Effect of cation ratio on soil structural stability is related to the zeta potential of dispersed clay

McNeill, Ann and Rengasamy, Pichu and Marchuk, Alla (2011) Effect of cation ratio on soil structural stability is related to the zeta potential of dispersed clay. In: International Annual Meeting of the Soil Science Society of America (SSSA 2011): Fundamentals for Life: Soil, Crop, and Environmental Sciences, 16-19 Nov 2011, San Antonio, TX. United States.

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Water interaction with soil aggregates leads to clay swelling and dispersion, resulting in the deterioration of soil structure with reduction in soil porosity, aeration and water movement. The integrity of soil aggregates depends on the degree of ionicity of clay-cation bonds which determines the interaction of polar water molecules. Based on this, Rengasamy and Marchuk (2011) have proposed, instead of using sodium absorption ratio (SAR), the use of cation ratio of soil structural stability (CROSS) which takes into account the differential effects of Na and K in dispersing soil clays, and the differential effects of Ca and Mg in flocculating soil clays. CROSS (mol0.5 m-1.5) is defined as (Na+0.56K). (Ca+0.6Mg) -0.5. It is calculated from the concentrations of Na, K, Mg and Ca in soil-water extracts. Spontaneously dispersed clay from a number of soils collected from different locations in South Australia containing varying amounts of Na, K, Mg and Ca was highly correlated with CROSS rather than SAR. The relative changes in hydraulic conductivity of four soils was also highly correlated with CROSS rather than SAR. It was found that the effects of CROSS, at a comparable ionic strength, were influenced by soil pH and organic matter content. While increasing pH increased the amount of dispersible clay, the increasing organic matter reduced it. In all cases, the zeta potential of dispersed clay was highly correlated with the amount of dispersed clay, indicating that the net charge on soil clays affected by soil components is an important factor in soil structural stability. Further experiments are in progress to develop 'Quirk-Schofield' type threshold electrolyte concentration in relation to CROSS for a more general application by including net charge of soils as a third factor and thereby eliminating the variations caused by pH and organic matter.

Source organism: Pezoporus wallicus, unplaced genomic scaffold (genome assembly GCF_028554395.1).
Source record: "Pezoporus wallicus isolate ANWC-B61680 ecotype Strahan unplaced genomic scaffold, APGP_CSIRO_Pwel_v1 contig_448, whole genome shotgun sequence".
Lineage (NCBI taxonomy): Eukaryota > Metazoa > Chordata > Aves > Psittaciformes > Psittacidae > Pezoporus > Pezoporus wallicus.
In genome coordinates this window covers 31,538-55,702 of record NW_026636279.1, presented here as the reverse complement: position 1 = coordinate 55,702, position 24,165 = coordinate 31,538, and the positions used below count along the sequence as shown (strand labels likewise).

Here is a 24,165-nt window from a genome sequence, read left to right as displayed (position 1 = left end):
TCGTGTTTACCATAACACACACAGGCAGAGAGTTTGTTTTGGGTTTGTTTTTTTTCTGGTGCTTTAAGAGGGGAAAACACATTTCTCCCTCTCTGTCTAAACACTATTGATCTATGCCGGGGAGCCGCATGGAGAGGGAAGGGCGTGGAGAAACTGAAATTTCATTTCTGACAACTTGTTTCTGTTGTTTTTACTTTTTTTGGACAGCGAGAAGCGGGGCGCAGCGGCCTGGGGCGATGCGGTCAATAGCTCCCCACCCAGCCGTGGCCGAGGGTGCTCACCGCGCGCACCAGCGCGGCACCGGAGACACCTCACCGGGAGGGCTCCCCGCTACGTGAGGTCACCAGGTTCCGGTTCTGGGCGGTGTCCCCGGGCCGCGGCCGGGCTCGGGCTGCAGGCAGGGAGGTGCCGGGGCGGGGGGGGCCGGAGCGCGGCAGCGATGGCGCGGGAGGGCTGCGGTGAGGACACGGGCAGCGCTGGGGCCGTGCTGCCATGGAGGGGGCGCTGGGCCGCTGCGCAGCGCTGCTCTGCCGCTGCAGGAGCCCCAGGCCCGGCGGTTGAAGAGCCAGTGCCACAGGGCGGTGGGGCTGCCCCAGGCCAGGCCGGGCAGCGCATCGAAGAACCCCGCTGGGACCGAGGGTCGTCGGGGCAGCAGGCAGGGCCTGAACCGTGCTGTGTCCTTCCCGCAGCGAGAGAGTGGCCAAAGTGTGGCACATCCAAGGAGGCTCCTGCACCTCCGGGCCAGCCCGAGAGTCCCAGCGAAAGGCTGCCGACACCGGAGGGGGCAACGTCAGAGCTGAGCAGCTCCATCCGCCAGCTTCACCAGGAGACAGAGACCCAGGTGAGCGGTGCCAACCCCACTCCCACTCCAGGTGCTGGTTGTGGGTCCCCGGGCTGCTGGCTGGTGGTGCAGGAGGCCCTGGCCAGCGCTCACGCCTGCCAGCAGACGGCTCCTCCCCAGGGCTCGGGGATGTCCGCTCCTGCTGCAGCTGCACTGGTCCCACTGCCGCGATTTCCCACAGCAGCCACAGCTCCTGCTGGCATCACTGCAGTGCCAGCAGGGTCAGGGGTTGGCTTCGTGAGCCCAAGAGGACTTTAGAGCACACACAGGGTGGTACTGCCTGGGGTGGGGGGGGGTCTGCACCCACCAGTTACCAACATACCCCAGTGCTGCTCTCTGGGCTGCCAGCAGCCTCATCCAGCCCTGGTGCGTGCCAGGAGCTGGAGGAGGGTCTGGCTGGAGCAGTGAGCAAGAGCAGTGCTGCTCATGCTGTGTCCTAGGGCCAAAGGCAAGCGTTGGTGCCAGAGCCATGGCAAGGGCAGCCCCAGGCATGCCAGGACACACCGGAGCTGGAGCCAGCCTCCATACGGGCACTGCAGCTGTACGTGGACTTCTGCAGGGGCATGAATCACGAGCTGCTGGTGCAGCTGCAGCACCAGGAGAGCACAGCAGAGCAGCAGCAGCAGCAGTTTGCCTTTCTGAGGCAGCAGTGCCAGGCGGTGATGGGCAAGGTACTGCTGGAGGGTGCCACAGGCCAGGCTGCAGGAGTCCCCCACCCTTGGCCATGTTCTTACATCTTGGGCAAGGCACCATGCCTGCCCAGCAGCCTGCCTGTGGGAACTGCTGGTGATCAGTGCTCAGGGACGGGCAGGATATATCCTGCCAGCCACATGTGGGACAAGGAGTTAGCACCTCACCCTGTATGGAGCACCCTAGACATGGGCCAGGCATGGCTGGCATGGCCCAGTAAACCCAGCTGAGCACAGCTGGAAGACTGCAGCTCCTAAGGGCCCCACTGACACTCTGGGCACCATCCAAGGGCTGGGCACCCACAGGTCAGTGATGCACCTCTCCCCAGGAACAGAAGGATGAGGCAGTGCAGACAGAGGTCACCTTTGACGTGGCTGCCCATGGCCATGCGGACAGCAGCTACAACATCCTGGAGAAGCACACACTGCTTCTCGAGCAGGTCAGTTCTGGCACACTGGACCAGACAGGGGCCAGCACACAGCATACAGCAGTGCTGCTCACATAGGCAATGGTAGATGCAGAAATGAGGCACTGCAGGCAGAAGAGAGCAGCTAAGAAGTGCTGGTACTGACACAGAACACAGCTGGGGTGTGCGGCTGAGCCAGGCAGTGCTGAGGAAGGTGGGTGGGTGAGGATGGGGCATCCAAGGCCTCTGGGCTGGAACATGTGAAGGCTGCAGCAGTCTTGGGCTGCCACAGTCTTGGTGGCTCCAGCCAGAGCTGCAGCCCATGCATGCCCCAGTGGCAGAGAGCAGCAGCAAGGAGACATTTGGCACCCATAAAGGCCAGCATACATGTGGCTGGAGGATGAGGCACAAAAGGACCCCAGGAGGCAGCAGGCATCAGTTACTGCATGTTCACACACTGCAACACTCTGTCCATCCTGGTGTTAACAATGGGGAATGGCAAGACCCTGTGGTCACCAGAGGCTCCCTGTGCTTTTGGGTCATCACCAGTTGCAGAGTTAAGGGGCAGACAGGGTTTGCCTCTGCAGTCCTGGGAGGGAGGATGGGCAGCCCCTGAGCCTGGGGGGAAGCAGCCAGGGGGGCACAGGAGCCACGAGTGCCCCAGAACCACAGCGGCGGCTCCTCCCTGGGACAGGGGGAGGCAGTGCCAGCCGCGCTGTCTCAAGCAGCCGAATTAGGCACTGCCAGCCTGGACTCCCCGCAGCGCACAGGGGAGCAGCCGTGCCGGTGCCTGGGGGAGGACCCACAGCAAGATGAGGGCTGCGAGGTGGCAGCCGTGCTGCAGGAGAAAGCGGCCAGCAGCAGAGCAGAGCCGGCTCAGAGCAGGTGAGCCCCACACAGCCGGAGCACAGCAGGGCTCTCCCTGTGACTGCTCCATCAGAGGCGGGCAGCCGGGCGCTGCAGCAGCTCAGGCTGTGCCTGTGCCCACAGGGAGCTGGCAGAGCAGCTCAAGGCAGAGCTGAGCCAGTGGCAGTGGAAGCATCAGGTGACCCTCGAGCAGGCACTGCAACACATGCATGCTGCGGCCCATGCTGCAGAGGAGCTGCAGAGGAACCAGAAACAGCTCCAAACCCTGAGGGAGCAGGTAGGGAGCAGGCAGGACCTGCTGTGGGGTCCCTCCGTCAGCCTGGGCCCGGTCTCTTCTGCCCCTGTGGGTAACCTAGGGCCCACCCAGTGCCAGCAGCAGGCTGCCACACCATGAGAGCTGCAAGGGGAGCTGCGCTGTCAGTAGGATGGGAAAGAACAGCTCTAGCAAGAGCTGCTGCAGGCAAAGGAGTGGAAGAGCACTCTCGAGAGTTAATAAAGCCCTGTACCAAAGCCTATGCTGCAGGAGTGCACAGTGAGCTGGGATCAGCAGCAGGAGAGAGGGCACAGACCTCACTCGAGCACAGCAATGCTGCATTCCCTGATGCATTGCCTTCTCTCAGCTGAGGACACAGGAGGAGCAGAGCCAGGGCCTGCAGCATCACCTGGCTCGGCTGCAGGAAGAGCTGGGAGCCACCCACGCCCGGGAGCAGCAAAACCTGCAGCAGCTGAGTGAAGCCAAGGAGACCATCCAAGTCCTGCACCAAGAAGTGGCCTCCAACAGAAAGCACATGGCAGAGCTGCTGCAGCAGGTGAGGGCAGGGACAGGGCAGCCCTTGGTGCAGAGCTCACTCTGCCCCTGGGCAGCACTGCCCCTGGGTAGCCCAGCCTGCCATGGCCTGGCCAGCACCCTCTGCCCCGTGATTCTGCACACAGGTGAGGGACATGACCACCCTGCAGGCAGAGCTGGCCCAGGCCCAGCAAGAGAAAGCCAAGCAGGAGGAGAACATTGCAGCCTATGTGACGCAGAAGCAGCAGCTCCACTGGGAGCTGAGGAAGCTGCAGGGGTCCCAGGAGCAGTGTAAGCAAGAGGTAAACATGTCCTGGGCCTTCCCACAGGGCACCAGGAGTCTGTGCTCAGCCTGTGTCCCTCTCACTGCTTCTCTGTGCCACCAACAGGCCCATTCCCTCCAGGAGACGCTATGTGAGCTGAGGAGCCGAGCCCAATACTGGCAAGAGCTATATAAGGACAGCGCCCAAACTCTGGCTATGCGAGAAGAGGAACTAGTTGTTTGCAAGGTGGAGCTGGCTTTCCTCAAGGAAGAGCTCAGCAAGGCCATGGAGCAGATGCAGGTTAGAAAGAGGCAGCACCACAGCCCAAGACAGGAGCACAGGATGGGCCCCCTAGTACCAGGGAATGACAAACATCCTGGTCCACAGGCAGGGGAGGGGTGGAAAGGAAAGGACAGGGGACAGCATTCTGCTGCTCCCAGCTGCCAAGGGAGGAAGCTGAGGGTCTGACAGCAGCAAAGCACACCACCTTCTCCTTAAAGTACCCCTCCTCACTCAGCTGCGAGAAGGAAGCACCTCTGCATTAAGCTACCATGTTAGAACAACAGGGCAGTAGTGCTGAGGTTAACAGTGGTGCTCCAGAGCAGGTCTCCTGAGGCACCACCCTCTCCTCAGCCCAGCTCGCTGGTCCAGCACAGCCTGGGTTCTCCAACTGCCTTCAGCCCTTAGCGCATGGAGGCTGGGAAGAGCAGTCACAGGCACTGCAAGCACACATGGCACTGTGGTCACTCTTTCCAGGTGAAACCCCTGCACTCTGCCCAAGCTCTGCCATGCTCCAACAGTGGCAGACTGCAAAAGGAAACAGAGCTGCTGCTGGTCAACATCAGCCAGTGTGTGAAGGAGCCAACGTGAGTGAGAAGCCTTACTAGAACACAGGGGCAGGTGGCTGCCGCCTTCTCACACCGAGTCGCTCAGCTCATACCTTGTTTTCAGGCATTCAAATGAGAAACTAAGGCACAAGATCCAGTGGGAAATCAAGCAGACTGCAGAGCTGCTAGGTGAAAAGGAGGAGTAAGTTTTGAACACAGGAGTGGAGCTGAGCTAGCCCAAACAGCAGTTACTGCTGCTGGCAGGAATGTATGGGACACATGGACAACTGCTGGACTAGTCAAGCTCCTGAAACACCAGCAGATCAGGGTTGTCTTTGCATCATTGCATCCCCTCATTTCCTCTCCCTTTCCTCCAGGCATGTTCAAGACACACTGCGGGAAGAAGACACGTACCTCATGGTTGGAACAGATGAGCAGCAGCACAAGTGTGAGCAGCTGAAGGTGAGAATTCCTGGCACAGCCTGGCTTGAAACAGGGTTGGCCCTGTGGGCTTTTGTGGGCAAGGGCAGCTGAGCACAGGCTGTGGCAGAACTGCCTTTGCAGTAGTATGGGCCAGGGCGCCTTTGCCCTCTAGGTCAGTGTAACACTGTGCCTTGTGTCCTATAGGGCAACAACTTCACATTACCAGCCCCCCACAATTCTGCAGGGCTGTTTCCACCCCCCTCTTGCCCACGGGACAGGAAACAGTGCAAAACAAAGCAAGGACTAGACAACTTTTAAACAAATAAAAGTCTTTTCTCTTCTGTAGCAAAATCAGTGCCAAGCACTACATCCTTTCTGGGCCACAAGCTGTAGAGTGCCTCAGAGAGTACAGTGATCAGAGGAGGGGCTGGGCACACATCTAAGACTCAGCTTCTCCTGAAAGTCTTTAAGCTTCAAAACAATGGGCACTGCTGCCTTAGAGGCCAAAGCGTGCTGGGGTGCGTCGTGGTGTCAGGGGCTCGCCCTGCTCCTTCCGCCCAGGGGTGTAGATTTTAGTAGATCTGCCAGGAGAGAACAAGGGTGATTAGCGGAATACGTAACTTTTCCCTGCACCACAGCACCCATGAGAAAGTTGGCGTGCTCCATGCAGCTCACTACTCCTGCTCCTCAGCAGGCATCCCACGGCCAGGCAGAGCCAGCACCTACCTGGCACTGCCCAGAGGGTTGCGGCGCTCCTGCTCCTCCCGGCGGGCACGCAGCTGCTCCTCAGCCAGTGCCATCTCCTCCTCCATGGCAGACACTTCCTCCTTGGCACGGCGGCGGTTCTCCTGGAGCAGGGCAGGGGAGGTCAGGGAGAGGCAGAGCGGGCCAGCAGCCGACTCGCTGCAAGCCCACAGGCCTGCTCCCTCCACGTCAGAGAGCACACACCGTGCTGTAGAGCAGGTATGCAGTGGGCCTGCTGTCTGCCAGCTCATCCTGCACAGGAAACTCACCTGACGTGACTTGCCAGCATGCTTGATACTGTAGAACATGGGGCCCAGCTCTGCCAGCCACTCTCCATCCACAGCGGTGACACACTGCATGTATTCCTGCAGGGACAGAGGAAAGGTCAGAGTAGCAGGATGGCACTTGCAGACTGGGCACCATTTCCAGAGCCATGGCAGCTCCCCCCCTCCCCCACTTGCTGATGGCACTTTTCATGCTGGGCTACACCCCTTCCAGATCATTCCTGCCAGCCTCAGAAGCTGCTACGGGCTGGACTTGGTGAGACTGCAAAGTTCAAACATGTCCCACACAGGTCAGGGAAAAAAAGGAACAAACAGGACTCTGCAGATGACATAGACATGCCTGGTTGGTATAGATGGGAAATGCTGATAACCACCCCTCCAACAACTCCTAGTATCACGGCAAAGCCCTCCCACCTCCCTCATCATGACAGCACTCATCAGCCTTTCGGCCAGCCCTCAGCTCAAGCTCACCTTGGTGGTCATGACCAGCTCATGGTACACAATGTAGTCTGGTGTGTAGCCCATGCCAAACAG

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Item Type: Conference or Workshop Item (Commonwealth Reporting Category E) (Poster)
Refereed: No
Item Status: Live Archive
Additional Information: © 2011 Soil Science Society of America. This publication is copyright. It may be reproduced in whole or in part for the purposes of study, research, or review, but is subject to the inclusion of an acknowledgment of the source. Session 8686
Faculty / Department / School: Historic - Faculty of Engineering and Surveying - Department of Agricultural, Civil and Environmental Engineering
Date Deposited: 03 Sep 2014 04:37
Last Modified: 15 Sep 2017 00:51
Fields of Research : 05 Environmental Sciences > 0503 Soil Sciences > 050304 Soil Chemistry (excl. Carbon Sequestration Science)
07 Agricultural and Veterinary Sciences > 0799 Other Agricultural and Veterinary Sciences > 079901 Agricultural Hydrology (Drainage, Flooding, Irrigation, Quality, etc.)
05 Environmental Sciences > 0503 Soil Sciences > 050302 Land Capability and Soil Degradation
Socio-Economic Objective: D Environment > 96 Environment > 9614 Soils > 961499 Soils not elsewhere classified
URI: http://eprints.usq.edu.au/id/eprint/25906

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